iPhone 3: Tres Bien!

An inside look at your new apps

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    NEWSLETTERS

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    Oke Okara from ESPN demonstrates a new ESPN video feature for the iPhone during an event announcing the new operating system for the iPhone at Apple headquarters in Cupertino, California.

    Hey, who knew Apple would get back to the musical guests?

    Even without Steve Jobs on stage, we journalists were treated to a selection from "Phantom of the Opera," courtesy of the guys who started Smule, the company responsible for the "Ocarina" flute that's been downloaded gazillions of times from the Apple app store. The company has something new on the musical horizon.  They call it the "Leaf Trombone."  I admit, it's cool, and while I never went for the blow-into-the-phone flute, I just might .. OK, I'll be honest, I'm not going to blow into my phone.  Ever.  But Leaf Trombone is neat, and they'll probably move a million.

    Apple Goes for the Threepeat

    [BAY] Apple Goes for the Threepeat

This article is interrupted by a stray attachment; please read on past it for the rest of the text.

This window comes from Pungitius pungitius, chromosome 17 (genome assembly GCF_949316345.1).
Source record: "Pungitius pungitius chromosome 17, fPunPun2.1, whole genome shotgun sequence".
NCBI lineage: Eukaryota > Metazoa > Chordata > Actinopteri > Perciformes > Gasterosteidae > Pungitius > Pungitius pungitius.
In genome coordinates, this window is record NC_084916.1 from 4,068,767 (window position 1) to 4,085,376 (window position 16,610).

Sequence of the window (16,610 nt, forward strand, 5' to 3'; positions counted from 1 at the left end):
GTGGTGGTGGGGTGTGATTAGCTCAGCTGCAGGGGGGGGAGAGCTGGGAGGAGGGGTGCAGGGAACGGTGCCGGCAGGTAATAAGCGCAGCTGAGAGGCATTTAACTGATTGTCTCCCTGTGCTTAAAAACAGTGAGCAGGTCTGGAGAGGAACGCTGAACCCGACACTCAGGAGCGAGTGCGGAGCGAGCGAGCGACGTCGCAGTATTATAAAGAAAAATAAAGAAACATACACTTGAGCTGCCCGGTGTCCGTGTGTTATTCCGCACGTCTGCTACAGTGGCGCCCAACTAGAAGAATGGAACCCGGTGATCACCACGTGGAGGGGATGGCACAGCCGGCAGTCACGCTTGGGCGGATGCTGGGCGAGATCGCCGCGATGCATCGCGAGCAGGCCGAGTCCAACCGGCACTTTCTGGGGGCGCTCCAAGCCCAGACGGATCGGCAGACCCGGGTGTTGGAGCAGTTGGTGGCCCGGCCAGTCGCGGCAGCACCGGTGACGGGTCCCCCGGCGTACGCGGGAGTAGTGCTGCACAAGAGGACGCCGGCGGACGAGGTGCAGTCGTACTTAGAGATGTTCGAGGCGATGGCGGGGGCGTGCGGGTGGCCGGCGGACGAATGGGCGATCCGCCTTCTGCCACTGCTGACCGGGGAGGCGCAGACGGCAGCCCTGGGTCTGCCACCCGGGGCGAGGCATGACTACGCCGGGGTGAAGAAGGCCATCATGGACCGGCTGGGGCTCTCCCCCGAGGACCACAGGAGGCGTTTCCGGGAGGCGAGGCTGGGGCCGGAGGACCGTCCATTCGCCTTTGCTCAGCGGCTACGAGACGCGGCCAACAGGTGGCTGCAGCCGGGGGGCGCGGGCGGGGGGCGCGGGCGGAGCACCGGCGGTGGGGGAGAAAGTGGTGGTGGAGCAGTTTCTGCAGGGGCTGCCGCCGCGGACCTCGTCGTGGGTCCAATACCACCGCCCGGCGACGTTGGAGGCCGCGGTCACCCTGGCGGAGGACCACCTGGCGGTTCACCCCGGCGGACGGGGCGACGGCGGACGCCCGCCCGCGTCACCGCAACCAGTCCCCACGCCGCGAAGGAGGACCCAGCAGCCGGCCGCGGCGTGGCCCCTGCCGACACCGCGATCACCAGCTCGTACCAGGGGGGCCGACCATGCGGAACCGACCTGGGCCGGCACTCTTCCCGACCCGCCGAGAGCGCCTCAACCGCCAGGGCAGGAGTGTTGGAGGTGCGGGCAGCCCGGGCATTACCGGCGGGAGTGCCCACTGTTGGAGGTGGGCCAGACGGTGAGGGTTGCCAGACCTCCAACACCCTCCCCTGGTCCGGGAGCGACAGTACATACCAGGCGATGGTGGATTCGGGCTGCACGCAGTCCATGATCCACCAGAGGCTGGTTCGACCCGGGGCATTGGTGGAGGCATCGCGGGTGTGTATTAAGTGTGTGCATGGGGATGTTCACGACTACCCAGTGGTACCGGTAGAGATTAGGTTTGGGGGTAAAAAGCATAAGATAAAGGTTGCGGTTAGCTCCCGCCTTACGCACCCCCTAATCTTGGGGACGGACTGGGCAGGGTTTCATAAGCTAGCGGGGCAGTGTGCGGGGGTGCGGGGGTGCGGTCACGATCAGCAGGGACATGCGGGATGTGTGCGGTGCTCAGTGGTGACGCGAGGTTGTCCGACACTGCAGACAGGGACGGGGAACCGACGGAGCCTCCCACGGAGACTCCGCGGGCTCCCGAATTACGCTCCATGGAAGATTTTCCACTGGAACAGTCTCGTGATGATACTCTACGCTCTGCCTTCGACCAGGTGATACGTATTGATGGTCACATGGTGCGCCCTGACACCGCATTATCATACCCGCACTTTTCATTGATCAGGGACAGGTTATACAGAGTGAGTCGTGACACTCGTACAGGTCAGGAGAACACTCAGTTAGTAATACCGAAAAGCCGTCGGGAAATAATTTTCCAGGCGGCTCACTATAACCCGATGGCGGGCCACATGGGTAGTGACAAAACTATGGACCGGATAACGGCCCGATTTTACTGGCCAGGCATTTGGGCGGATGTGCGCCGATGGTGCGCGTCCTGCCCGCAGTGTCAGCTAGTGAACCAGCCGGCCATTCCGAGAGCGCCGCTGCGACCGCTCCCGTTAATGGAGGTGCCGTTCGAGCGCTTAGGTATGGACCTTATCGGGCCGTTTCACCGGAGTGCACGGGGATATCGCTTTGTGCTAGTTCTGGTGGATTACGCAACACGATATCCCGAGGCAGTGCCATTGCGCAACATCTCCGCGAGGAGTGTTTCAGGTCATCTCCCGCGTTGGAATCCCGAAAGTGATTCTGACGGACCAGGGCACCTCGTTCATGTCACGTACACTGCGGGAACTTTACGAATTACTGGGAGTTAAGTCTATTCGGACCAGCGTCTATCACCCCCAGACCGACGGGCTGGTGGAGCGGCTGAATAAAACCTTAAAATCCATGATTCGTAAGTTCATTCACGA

Your iPhone is about to get a shot in the arm thanks to a series of new updates.

    By the way, if you're interested in the blow-by-blow details of the launch, check out my twitter stream:

    The third version of the iPhone/iTouch software strikes me as a well-timed admission, by Apple, that there is competition in smart phone land. Lots of phones out there, and some pretty cool apps as well.  But Apple is the leader, and you don't move 800 million apps unless you've got something on the ball.

    With SDK 3.0, Apple has more on the ball.  Without getting into any minutae here, the tools now given to developers should help them bring better apps to the faithful.  It's like when Microsoft came out with the XBox, and all of the sudden game developers at companies like Electronic Arts salivated over how good they could make new games.  Well, EA was up on stage today, showing off some games that I had to remind myself were being played on a phone.  And medical devices?  Awesome.  Imagine, a teenager not feeling self-conscious about managing her diabetes, because now when she does it, she pulls out her iPod or iPhone.  All of the sudden, it's cool.  That's pretty wonderful.

    If nothing else, Apple's move forward was yet another challenge to the rest of the industry:  You might have come close, but now you'll have to get even better to catch us.  Even in an economy like this one, there is nothing better for consumers than this kind of competition.